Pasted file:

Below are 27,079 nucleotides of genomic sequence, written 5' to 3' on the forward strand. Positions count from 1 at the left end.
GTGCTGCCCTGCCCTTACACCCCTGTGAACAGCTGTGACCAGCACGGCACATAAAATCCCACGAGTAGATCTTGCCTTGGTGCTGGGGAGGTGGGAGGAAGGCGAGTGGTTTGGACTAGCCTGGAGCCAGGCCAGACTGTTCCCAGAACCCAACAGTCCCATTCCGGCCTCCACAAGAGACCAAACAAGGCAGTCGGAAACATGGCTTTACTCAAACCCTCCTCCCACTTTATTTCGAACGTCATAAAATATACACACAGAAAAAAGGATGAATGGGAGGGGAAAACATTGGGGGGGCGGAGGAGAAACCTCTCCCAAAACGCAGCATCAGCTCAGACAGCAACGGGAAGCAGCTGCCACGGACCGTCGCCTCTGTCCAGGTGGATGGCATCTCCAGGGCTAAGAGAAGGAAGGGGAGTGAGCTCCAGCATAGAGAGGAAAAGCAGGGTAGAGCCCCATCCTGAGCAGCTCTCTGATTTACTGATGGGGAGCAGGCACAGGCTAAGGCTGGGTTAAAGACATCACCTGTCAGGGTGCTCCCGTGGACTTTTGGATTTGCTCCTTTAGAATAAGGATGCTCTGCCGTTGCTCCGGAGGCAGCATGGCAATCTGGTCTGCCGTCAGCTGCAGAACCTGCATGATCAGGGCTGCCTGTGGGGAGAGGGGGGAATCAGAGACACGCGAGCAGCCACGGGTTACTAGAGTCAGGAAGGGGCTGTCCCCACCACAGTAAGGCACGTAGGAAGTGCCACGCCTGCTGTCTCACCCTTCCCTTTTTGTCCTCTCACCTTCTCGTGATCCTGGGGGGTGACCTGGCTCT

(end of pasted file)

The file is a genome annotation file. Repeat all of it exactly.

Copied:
Below are 27,079 nucleotides of genomic sequence, written 5' to 3' on the forward strand. Positions count from 1 at the left end.
GTGCTGCCCTGCCCTTACACCCCTGTGAACAGCTGTGACCAGCACGGCACATAAAATCCCACGAGTAGATCTTGCCTTGGTGCTGGGGAGGTGGGAGGAAGGCGAGTGGTTTGGACTAGCCTGGAGCCAGGCCAGACTGTTCCCAGAACCCAACAGTCCCATTCCGGCCTCCACAAGAGACCAAACAAGGCAGTCGGAAACATGGCTTTACTCAAACCCTCCTCCCACTTTATTTCGAACGTCATAAAATATACACACAGAAAAAAGGATGAATGGGAGGGGAAAACATTGGGGGGGCGGAGGAGAAACCTCTCCCAAAACGCAGCATCAGCTCAGACAGCAACGGGAAGCAGCTGCCACGGACCGTCGCCTCTGTCCAGGTGGATGGCATCTCCAGGGCTAAGAGAAGGAAGGGGAGTGAGCTCCAGCATAGAGAGGAAAAGCAGGGTAGAGCCCCATCCTGAGCAGCTCTCTGATTTACTGATGGGGAGCAGGCACAGGCTAAGGCTGGGTTAAAGACATCACCTGTCAGGGTGCTCCCGTGGACTTTTGGATTTGCTCCTTTAGAATAAGGATGCTCTGCCGTTGCTCCGGAGGCAGCATGGCAATCTGGTCTGCCGTCAGCTGCAGAACCTGCATGATCAGGGCTGCCTGTGGGGAGAGGGGGGAATCAGAGACACGCGAGCAGCCACGGGTTACTAGAGTCAGGAAGGGGCTGTCCCCACCACAGTAAGGCACGTAGGAAGTGCCACGCCTGCTGTCTCACCCTTCCCTTTTTGTCCTCTCACCTTCTCGTGATCCTGGGGGGTGACCTGGCTCT